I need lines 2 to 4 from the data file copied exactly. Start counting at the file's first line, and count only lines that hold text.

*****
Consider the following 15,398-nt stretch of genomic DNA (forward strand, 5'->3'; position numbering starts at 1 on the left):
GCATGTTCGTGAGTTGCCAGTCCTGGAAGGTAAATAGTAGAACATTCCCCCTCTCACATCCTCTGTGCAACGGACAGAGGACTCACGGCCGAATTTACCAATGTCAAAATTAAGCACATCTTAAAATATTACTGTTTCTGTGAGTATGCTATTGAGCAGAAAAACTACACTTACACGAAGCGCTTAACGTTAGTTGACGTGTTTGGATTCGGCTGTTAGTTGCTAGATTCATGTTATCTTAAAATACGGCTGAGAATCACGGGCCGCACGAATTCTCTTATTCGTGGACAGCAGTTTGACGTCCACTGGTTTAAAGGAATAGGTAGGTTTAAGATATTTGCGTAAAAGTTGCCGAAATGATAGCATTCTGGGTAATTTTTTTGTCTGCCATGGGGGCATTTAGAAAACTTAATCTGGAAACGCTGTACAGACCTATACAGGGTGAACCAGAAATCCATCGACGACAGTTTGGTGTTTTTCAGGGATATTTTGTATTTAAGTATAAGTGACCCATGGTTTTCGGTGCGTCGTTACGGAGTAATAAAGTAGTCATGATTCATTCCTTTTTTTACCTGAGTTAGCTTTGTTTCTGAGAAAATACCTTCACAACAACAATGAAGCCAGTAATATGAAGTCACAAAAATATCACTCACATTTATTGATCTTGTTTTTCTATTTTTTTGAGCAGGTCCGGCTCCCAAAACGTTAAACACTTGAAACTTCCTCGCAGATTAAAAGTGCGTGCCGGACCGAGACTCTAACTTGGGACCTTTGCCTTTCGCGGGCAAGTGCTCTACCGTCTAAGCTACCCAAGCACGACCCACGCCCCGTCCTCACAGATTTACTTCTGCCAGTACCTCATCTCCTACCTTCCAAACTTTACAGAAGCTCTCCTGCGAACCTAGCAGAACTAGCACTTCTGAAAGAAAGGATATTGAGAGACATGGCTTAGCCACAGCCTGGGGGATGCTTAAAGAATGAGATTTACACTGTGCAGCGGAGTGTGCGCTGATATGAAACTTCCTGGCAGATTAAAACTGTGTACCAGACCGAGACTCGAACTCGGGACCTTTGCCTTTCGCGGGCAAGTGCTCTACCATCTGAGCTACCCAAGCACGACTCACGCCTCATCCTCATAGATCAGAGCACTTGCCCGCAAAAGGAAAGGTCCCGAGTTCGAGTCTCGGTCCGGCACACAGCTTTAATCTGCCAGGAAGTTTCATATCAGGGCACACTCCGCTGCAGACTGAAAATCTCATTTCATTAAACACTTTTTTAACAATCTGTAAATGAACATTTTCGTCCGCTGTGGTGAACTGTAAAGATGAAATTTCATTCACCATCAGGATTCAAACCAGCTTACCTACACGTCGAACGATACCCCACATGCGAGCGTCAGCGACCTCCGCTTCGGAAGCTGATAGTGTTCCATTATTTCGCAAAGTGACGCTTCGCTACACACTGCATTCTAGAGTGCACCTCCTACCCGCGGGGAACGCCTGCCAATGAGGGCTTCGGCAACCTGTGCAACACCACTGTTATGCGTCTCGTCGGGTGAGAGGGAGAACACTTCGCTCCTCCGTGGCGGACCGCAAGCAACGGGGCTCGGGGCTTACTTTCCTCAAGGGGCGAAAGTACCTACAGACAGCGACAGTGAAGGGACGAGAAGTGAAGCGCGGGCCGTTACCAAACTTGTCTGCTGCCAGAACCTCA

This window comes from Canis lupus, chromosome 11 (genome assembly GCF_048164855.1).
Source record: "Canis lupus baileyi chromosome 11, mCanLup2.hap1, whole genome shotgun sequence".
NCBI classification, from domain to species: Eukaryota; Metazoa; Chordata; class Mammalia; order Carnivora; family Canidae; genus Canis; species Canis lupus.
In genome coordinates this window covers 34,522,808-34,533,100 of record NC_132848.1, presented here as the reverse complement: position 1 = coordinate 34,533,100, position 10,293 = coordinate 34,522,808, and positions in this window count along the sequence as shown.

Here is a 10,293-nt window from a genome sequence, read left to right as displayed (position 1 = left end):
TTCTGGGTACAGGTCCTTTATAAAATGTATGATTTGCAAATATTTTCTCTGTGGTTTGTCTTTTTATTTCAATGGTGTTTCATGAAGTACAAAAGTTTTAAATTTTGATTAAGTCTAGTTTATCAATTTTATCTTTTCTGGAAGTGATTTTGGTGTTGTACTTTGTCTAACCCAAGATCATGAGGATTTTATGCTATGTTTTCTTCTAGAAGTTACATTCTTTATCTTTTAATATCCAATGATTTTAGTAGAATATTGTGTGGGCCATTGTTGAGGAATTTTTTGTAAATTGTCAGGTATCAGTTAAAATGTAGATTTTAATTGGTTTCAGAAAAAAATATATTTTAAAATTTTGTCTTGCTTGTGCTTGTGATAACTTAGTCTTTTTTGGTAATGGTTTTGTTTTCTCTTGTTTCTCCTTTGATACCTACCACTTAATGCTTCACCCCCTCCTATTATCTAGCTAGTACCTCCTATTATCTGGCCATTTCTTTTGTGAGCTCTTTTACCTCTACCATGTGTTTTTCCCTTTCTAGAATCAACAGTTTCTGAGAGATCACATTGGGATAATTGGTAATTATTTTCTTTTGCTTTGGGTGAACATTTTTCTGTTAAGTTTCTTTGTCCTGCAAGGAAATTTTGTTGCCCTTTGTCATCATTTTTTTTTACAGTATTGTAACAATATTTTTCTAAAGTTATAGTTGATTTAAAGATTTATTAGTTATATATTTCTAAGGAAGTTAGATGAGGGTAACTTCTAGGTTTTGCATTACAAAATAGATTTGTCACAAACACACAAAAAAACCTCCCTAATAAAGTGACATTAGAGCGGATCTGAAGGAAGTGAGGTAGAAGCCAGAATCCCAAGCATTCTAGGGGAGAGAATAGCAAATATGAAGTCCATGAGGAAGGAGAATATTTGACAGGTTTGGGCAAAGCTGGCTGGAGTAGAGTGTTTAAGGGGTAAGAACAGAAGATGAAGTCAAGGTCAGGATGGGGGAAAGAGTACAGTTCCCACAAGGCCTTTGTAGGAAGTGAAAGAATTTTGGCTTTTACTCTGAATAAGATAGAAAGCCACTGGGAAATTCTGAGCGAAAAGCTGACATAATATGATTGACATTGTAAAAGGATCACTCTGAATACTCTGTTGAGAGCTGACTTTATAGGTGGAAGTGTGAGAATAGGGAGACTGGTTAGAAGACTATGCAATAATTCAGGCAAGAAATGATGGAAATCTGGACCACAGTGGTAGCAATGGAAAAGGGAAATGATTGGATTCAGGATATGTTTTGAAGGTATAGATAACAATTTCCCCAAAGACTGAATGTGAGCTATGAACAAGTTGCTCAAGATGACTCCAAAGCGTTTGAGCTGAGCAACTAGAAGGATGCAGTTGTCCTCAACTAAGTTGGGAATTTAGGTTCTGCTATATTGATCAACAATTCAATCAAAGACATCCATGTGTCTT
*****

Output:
GCATGTTCGTGAGTTGCCAGTCCTGGAAGGTAAATAGTAGAACATTCCCCCTCTCACATCCTCTGTGCAACGGACAGAGGACTCACGGCCGAATTTACCAATGTCAAAATTAAGCACATCTTAAAATATTACTGTTTCTGTGAGTATGCTATTGAGCAGAAAAACTACACTTACACGAAGCGCTTAACGTTAGTTGACGTGTTTGGATTCGGCTGTTAGTTGCTAGATTCATGTTATCTTAAAATACGGCTGAGAATCACGGGCCGCACGAATTCTCTTATTCGTGGACAGCAGTTTGACGTCCACTGGTTTAAAGGAATAGGTAGGTTTAAGATATTTGCGTAAAAGTTGCCGAAATGATAGCATTCTGGGTAATTTTTTTGTCTGCCATGGGGGCATTTAGAAAACTTAATCTGGAAACGCTGTACAGACCTATACAGGGTGAACCAGAAATCCATCGACGACAGTTTGGTGTTTTTCAGGGATATTTTGTATTTAAGTATAAGTGACCCATGGTTTTCGGTGCGTCGTTACGGAGTAATAAAGTAGTCATGATTCATTCCTTTTTTTACCTGAGTTAGCTTTGTTTCTGAGAAAATACCTTCACAACAACAATGAAGCCAGTAATATGAAGTCACAAAAATATCACTCACATTTATTGATCTTGTTTTTCTATTTTTTTGAGCAGGTCCGGCTCCCAAAACGTTAAACACTTGAAACTTCCTCGCAGATTAAAAGTGCGTGCCGGACCGAGACTCTAACTTGGGACCTTTGCCTTTCGCGGGCAAGTGCTCTACCGTCTAAGCTACCCAAGCACGACCCACGCCCCGTCCTCACAGATTTACTTCTGCCAGTACCTCATCTCCTACCTTCCAAACTTTACAGAAGCTCTCCTGCGAACCTAGCAGAACTAGCACTTCTGAAAGAAAGGATATTGAGAGACATGGCTTAGCCACAGCCTGGGGGATGCTTAAAGAATGAGATTTACACTGTGCAGCGGAGTGTGCGCTGATATGAAACTTCCTGGCAGATTAAAACTGTGTACCAGACCGAGACTCGAACTCGGGACCTTTGCCTTTCGCGGGCAAGTGCTCTACCATCTGAGCTACCCAAGCACGACTCACGCCTCATCCTCATAGATCAGAGCACTTGCCCGCAAAAGGAAAGGTCCCGAGTTCGAGTCTCGGTCCGGCACACAGCTTTAATCTGCCAGGAAGTTTCATATCAGGGCACACTCCGCTGCAGACTGAAAATCTCATTTCATTAAACACTTTTTTAACAATCTGTAAATGAACATTTTCGTCCGCTGTGGTGAACTGTAAAGATGAAATTTCATTCACCATCAGGATTCAAACCAGCTTACCTACACGTCGAACGATACCCCACATGCGAGCGTCAGCGACCTCCGCTTCGGAAGCTGATAGTGTTCCATTATTTCGCAAAGTGACGCTTCGCTACACACTGCATTCTAGAGTGCACCTCCTACCCGCGGGGAACGCCTGCCAATGAGGGCTTCGGCAACCTGTGCAACACCACTGTTATGCGTCTCGTCGGGTGAGAGGGAGAACACTTCGCTCCTCCGTGGCGGACCGCAAGCAACGGGGCTCGGGGCTTACTTTCCTCAAGGGGCGAAAGTACCTACAGACAGCGACAGTGAAGGGACGAGAAGTGAAGCGCGGGCCGTTACCAAACTTGTCTGCTGCCAGAACCTCA

This window comes from Canis lupus, chromosome 11 (genome assembly GCF_048164855.1).
Source record: "Canis lupus baileyi chromosome 11, mCanLup2.hap1, whole genome shotgun sequence".